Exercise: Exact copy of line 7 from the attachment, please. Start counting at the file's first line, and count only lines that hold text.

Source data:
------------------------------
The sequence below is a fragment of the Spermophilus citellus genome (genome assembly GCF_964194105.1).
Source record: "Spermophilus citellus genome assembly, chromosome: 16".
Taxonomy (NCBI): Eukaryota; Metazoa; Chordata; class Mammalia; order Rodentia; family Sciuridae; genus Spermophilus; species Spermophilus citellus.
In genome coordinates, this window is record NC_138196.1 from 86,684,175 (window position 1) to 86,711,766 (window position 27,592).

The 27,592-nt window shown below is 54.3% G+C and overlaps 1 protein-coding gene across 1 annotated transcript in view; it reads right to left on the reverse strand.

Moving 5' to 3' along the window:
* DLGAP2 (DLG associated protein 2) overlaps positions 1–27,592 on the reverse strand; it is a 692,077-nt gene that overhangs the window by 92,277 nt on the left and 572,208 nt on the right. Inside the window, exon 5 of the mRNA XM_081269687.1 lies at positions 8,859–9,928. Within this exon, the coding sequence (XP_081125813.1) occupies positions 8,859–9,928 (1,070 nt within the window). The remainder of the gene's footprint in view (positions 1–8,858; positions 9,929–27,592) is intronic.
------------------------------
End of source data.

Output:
* DLGAP2 (DLG associated protein 2) overlaps positions 1–27,592 on the reverse strand; it is a 692,077-nt gene that overhangs the window by 92,277 nt on the left and 572,208 nt on the right. Inside the window, exon 5 of the mRNA XM_081269687.1 lies at positions 8,859–9,928. Within this exon, the coding sequence (XP_081125813.1) occupies positions 8,859–9,928 (1,070 nt within the window). The remainder of the gene's footprint in view (positions 1–8,858; positions 9,929–27,592) is intronic.